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The Dragon Covets the Arctic
|by Dr. A. Adityanjee|
China’s lust for oil, minerals, rare earths, fish and desire for an alternative northern sea route boils the Arctic Geopolitics!
Iceland is a small, sparsely populated island nation with a population of only 320,000 and area of 40,000 square miles. It is the only member of the NATO that does not have an army of its own. Icelandic banks were part of the 2008 global financial crisis and meltdown when they exposed the Icelandic government of huge financial risks by indulging in risky loans and speculative foreign currency transactions without having enough liquidity and capital reserves. The fiscal crisis led to a former Icelandic prime minister losing his job and being hauled to court of law for not supervising the banks enough.
In an international capitalistic, mercantile system, if Iceland were a company, it was “sitting duck” for outright purchase and acquisition. Fortunately, foreigners are not allowed to buy any property or real estate in Iceland and need a special permit.
Arctic Council Membership:
There are eight members of the Arctic Council that includes Canada, Denmark (including Greenland), Finland, Iceland, Norway, Russia, Sweden and the USA. All these eight countries have geographic territories within the Arctic Circle. It was constituted in 1996 as an intergovernmental body but has evolved gradually from a dialogue forum to a geo-political club and a decision making body. There are continuing territorial disputes in Arctic Circle. Ownership of the Arctic is governed by the United Nations Convention of the Law of the Sea, which gives the Arctic nations an exclusive economic zone that extends 200 nautical miles from the land. Member countries signed their first treaty on joint search and rescue missions in 2011. A second treaty on cleaning up oil spills is being negotiated. The group established its permanent secretariat at Tromso, Norway in January 2013.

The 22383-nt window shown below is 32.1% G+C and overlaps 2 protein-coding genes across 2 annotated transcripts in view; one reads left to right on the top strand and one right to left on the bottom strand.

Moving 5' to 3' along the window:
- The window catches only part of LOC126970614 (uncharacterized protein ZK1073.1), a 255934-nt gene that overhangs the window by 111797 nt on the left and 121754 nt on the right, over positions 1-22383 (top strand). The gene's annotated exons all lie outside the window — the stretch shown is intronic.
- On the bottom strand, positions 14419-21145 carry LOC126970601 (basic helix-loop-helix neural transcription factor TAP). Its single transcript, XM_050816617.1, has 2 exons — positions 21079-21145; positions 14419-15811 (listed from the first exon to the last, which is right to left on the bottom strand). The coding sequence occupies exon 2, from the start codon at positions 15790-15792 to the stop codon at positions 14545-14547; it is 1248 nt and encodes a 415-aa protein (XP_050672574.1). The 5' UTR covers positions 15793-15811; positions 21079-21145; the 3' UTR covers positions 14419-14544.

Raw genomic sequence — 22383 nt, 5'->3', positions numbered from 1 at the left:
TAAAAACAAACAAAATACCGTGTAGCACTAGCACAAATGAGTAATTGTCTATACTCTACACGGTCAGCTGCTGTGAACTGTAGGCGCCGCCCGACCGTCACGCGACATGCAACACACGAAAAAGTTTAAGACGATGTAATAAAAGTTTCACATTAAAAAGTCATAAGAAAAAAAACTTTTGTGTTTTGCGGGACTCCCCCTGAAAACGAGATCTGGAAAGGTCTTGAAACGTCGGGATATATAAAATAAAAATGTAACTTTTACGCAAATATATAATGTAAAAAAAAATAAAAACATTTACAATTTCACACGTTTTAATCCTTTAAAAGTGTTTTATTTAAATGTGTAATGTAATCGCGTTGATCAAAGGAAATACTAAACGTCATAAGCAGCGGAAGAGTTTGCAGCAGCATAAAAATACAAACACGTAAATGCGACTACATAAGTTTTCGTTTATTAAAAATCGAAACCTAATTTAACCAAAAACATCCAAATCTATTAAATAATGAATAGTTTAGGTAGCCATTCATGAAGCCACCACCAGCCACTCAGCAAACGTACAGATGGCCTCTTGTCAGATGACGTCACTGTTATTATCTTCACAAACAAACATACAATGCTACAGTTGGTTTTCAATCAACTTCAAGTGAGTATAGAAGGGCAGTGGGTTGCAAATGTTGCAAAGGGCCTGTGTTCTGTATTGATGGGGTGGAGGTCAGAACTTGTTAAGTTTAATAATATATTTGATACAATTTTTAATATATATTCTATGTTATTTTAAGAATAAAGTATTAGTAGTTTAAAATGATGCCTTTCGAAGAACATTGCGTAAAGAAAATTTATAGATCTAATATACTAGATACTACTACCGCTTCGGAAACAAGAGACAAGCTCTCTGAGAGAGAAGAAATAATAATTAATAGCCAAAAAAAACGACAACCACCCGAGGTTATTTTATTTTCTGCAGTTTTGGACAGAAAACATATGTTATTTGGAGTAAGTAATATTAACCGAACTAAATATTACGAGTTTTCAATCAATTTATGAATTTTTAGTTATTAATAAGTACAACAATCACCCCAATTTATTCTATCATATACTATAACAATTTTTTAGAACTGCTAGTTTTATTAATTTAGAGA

Arctic Melting and Opening of Newer Sea Lanes:
With global warming becoming a reality, the Arctic ice has started to melt rapidly opening the northern sea-lanes that were frozen earlier. In summer of 2012, 46 ships sailed through the Arctic Waters carrying 1.2 million tonnes of cargo. There are legal questions about the international status of the northern sea lanes.
China’s Lust for Arctic Resources:
The Arctic has 13% of the world’s undiscovered oil and 30% of gas according to the US Geological Survey. Greenland alone contains approximately one tenth of the world’s deposits of rare earth minerals. China which already has a monopoly on world’s rare earth metal trade wants to continue controlling this global trade. China piously claims that the Arctic resources are the heritage of the entire mankind while insisting that the South China sea is its exclusive sovereign territory.
China’s Previous Use of Deception: